The Koreans are registering an interesting patent for air vents that will in future also be able to flexibly supply air to the interior of autonomously driving cars. We show patent drawings of the new development.
Today, the interior of our cars is often more than a seat during transport on the road. For people who travel a lot in the car, it is increasingly becoming a living space. That was the motivation of the Koreans for their latest development of vents for air conditioning.
Autonomous cars in particular have completely different requirements for a vehicle interior. In them, not only can the driver's seat be flexibly positioned, the driver himself will not always remain seated in the same position when buckled up. So new ventilation concepts are needed that can flow fresh and cool air for the vehicle occupants in a much more variable way than just through the dashboard. Hyundai therefore considered that openings would have to be made in more places in the interior. Why not also on the side of the headliner, for example, where numerous small outlets open and close again as required? In addition to the freshly cooled or warmed air, light and the right sound can also flow out of diversely positioned outlets. And how is it all supposed to work?
Published Hyundai patent drawings show where the air vents are planned. It can be seen that the dashboard, for example, but also other areas of the interior trim are divided into small square segments. On the drawings, they look like small plates. Obviously, these segments or plates, which stand out from the paneling in different directions, are intended to allow the air to flow out flexibly. However, the patent drawings leave open how exactly the air supply for the many segments on the fairing should work. While with the previous air vents the air reached the various vents in the interior via a duct, with the new technology almost the entire paneling has to be supplied with air. In addition, light and music are apparently also supposed to come from the small segments - have fun wiring! So there is still some "air" to speculate as to how exactly the Korean engineers imagine it.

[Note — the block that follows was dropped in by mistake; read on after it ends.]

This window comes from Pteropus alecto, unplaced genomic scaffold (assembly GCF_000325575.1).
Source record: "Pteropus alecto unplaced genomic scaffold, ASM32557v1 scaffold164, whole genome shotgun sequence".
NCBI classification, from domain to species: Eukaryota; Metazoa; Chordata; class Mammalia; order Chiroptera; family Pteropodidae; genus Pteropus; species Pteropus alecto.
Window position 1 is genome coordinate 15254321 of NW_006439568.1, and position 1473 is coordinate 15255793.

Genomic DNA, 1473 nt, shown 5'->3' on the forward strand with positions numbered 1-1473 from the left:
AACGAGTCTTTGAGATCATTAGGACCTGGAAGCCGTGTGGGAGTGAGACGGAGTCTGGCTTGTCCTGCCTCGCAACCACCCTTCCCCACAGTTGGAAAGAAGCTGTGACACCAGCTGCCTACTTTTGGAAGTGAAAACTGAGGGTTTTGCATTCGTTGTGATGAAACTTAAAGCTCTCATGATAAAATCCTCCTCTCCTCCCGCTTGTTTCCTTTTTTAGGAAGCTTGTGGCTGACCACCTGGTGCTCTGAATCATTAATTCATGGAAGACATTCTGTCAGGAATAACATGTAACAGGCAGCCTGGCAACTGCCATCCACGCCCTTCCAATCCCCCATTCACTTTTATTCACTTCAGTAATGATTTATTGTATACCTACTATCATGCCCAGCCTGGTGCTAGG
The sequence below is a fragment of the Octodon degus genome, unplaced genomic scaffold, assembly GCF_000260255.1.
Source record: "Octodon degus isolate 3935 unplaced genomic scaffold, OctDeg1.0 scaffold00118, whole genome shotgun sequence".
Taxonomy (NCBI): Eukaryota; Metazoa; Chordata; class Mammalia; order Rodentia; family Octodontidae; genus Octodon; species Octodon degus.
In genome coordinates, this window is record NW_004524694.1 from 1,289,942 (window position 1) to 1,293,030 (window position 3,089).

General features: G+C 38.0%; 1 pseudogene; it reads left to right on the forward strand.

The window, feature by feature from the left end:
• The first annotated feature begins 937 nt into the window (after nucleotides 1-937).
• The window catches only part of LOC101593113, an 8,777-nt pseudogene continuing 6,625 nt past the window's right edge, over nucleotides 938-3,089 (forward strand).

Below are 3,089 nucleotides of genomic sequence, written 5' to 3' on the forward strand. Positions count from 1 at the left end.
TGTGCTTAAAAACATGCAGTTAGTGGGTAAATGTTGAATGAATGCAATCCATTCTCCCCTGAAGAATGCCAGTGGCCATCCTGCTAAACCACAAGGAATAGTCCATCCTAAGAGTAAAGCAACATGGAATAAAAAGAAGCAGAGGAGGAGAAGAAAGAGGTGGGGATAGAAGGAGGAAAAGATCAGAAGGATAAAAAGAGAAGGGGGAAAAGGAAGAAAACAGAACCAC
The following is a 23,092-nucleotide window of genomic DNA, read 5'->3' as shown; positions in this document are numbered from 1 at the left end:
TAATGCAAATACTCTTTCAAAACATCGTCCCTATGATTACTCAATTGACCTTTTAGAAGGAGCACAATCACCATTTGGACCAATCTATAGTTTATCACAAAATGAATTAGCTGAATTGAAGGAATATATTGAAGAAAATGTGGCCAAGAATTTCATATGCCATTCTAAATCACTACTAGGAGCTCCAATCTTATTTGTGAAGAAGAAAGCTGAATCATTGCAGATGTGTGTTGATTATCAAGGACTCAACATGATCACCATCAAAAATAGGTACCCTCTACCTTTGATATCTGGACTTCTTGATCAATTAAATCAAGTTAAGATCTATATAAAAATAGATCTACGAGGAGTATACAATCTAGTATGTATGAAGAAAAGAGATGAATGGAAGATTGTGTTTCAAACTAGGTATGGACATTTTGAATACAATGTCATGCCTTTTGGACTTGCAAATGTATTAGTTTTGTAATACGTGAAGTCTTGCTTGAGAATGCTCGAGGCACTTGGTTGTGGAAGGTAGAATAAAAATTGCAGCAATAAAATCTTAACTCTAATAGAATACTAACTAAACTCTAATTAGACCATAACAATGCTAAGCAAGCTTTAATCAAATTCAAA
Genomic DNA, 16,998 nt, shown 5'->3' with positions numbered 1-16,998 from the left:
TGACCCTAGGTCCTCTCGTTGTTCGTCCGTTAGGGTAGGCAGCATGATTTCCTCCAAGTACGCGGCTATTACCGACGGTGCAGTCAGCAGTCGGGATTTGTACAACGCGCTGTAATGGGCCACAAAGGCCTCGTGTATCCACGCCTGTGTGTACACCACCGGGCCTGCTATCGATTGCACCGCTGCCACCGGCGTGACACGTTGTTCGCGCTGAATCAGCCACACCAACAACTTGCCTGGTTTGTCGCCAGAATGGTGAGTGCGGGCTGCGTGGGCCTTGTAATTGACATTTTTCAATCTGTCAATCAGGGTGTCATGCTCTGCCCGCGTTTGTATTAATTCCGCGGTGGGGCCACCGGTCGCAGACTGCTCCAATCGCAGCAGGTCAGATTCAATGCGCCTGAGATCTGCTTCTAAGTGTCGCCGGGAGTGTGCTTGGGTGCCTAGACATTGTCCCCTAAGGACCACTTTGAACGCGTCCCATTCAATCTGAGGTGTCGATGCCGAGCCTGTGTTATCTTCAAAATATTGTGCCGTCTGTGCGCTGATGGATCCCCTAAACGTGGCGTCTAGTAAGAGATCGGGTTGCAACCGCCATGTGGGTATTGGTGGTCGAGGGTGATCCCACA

In any case, Hyundai expects the mixture of fan and musical ambient lighting to create an interior that can adapt to the needs of the occupants. Perhaps the right thing in times when the vehicle cabin is actually taking on more and more living room qualities.
The Korean carmaker Hyundai is applying for a patent for air conditioning technology. Patent drawings show that almost the entire fairing is divided into segments, which then stand out in certain places. This is obviously how the varied flow of air comes about in previously unfamiliar places in the vehicle interior, which should be better achieved by more freely positioned passengers in future autonomously driving cars. However, it remains unclear how exactly the air supply for the widely distributed segments should work.